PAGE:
By Joshua Watkins
Hollywood has always been the feeding ground for heterosexual white men. Lately, though, the topic seems to be garnering a lot more attention than usual. The struggles of minorities are evident, going beyond The Academy and the Los Angeles city limits.
Local film and comedy scenes suffer from similar problems. Take Austin, Texas, for example, a city that relishes in being liberal and accepting of all walks of life. Step into a comedy club on any given night, and you may find one or two women, maybe a few people of color, maybe one queer person. What’s more obvious is the sea of white heterosexual men that fill the room.
In the midst of #OscarsSoWhite and #WhiteHollywood, there are those vigilant performers making strides in their communities. Those who are sexualized or profiled by race or given demeaning roles. Those who push through the feeling of being an outcast, because they know the importance of change coming through hard work and consistency. Those that provide a refreshing opinion that maybe hasn’t been heard before.
Sydney Turner is one of the vigilant. A black bisexual woman pursuing a comedy career in the Caucasian sea of Austin, Texas. She remembers what has inspired her to keep going, and she has set goals that mirror those of the greats. Turner is making strides in the LGBT community both on and off the stage.
Joshua Watkins: Can you remember your first time on stage? What was going through your head?
Sydney Turner: My first time on stage was terrifying. I wish I could say everything clicked into place and I felt totally at home, but I was really scared. I almost didn’t show up for my first improv performance. I’m glad I did, though. It was after the show that I really felt great and like I had accomplished something to be proud of.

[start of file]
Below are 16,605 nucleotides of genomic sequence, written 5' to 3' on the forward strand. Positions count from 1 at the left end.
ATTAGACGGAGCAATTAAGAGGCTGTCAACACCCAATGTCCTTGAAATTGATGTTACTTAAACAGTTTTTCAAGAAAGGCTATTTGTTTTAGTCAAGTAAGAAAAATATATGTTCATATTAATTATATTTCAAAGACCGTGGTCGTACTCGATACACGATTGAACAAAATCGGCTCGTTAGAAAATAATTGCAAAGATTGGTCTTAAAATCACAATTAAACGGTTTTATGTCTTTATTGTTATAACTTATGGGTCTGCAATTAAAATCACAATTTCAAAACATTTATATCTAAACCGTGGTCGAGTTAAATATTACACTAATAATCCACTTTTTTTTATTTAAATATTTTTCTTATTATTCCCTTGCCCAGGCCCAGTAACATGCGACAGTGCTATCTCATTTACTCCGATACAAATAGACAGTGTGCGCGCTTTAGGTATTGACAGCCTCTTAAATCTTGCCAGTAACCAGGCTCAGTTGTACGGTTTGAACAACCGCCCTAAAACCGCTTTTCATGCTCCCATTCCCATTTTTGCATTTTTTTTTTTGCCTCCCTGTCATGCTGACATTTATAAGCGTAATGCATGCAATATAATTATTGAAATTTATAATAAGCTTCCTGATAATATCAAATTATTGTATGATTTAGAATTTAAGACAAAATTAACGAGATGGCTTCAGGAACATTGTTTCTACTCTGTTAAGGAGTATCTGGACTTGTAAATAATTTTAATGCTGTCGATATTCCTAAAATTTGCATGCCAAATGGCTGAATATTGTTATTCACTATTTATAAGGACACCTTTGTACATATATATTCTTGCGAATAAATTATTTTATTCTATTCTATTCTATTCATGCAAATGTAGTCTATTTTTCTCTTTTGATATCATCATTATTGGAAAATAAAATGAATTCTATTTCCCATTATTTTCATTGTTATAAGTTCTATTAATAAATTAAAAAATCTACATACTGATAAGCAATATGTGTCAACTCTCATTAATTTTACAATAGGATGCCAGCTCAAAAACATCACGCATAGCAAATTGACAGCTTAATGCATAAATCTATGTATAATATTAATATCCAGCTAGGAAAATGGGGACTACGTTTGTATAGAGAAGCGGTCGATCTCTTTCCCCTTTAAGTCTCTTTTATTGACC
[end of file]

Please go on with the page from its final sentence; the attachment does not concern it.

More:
You have an interesting history with social anxiety—can you tell me more about that and how it has affected your life as a performer?
My anxiety still pops up. Especially in the green room or as I’m preparing to go out on stage. But doing some breathing exercises or talking to myself in the bathroom is still a far cry from my childhood and teen years. I suffered from Selective Mutism from ages 2–17. I couldn’t speak to anyone outside of my immediate family. Now I talk on stage in front of a room full of strangers.
If you could give advice to your younger self, what would it be?
I know it sounds cliché, but it gets better and this too shall pass. I think just about every kid needs to hear those things.
And if you could share one tip—anything at all—with another minority trying to climb the comedy ladder, what would it be?
Don’t give up and don’t shut up. There’s an audience for your story, too.
Who has had specific impacts on your life, and who are your biggest inspirations?
George Carlin was the first comedian who I truly became a fan of. I used to listen to his stand-up and read every book of his I could get my hands on in middle school. David Sedaris really inspired me to add more humor into the writing I was already doing in high school. And of course Amy Poehler and Tina Fey’s careers are inspiring to me, as well as what Ilana Glazer and Abbi Jacobson are doing.
What are you most proud of as an artist?
This isn’t comedy-related, but my most recent creative writing professor used my favorite author’s name—James Baldwin—when discussing my work, and I literally cried for about an hour.